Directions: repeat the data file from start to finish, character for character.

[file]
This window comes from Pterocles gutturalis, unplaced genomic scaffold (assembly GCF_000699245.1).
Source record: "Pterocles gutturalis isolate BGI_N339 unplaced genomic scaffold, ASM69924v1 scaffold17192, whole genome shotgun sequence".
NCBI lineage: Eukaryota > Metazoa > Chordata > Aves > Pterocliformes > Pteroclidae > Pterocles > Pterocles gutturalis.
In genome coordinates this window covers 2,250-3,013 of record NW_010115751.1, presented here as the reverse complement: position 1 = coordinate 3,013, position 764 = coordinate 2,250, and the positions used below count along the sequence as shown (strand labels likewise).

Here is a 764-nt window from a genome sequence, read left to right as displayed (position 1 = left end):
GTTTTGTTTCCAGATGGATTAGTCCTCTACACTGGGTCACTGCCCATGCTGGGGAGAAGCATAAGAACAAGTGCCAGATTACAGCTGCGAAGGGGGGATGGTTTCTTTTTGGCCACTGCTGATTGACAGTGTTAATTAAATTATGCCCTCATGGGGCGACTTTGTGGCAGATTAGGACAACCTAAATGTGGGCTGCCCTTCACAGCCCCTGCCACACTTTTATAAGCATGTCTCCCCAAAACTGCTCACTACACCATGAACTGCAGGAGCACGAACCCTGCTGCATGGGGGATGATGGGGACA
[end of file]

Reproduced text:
This window comes from Pterocles gutturalis, unplaced genomic scaffold (assembly GCF_000699245.1).
Source record: "Pterocles gutturalis isolate BGI_N339 unplaced genomic scaffold, ASM69924v1 scaffold17192, whole genome shotgun sequence".
NCBI lineage: Eukaryota > Metazoa > Chordata > Aves > Pterocliformes > Pteroclidae > Pterocles > Pterocles gutturalis.
In genome coordinates this window covers 2,250-3,013 of record NW_010115751.1, presented here as the reverse complement: position 1 = coordinate 3,013, position 764 = coordinate 2,250, and the positions used below count along the sequence as shown (strand labels likewise).

Here is a 764-nt window from a genome sequence, read left to right as displayed (position 1 = left end):
GTTTTGTTTCCAGATGGATTAGTCCTCTACACTGGGTCACTGCCCATGCTGGGGAGAAGCATAAGAACAAGTGCCAGATTACAGCTGCGAAGGGGGGATGGTTTCTTTTTGGCCACTGCTGATTGACAGTGTTAATTAAATTATGCCCTCATGGGGCGACTTTGTGGCAGATTAGGACAACCTAAATGTGGGCTGCCCTTCACAGCCCCTGCCACACTTTTATAAGCATGTCTCCCCAAAACTGCTCACTACACCATGAACTGCAGGAGCACGAACCCTGCTGCATGGGGGATGATGGGGACA